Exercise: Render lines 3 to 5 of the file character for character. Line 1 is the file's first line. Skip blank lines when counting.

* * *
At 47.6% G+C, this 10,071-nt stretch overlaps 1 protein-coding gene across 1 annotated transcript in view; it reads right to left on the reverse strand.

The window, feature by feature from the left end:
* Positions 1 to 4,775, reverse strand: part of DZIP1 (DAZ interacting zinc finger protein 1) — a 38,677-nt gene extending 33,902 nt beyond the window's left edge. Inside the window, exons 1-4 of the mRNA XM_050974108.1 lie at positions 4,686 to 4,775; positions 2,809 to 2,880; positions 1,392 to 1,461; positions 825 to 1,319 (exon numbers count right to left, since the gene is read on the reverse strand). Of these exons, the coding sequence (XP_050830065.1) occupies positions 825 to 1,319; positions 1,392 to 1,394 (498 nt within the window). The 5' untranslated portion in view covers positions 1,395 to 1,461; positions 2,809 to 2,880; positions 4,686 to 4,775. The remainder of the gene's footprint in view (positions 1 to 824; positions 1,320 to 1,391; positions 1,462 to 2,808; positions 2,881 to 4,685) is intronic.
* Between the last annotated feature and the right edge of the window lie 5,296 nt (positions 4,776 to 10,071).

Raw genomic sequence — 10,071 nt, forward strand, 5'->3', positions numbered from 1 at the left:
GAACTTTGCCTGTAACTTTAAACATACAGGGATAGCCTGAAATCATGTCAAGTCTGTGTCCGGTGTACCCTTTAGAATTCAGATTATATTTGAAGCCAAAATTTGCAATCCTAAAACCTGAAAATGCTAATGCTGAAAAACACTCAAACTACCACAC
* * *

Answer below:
* Positions 1 to 4,775, reverse strand: part of DZIP1 (DAZ interacting zinc finger protein 1) — a 38,677-nt gene extending 33,902 nt beyond the window's left edge. Inside the window, exons 1-4 of the mRNA XM_050974108.1 lie at positions 4,686 to 4,775; positions 2,809 to 2,880; positions 1,392 to 1,461; positions 825 to 1,319 (exon numbers count right to left, since the gene is read on the reverse strand). Of these exons, the coding sequence (XP_050830065.1) occupies positions 825 to 1,319; positions 1,392 to 1,394 (498 nt within the window). The 5' untranslated portion in view covers positions 1,395 to 1,461; positions 2,809 to 2,880; positions 4,686 to 4,775. The remainder of the gene's footprint in view (positions 1 to 824; positions 1,320 to 1,391; positions 1,462 to 2,808; positions 2,881 to 4,685) is intronic.
* Between the last annotated feature and the right edge of the window lie 5,296 nt (positions 4,776 to 10,071).

Raw genomic sequence — 10,071 nt, forward strand, 5'->3', positions numbered from 1 at the left: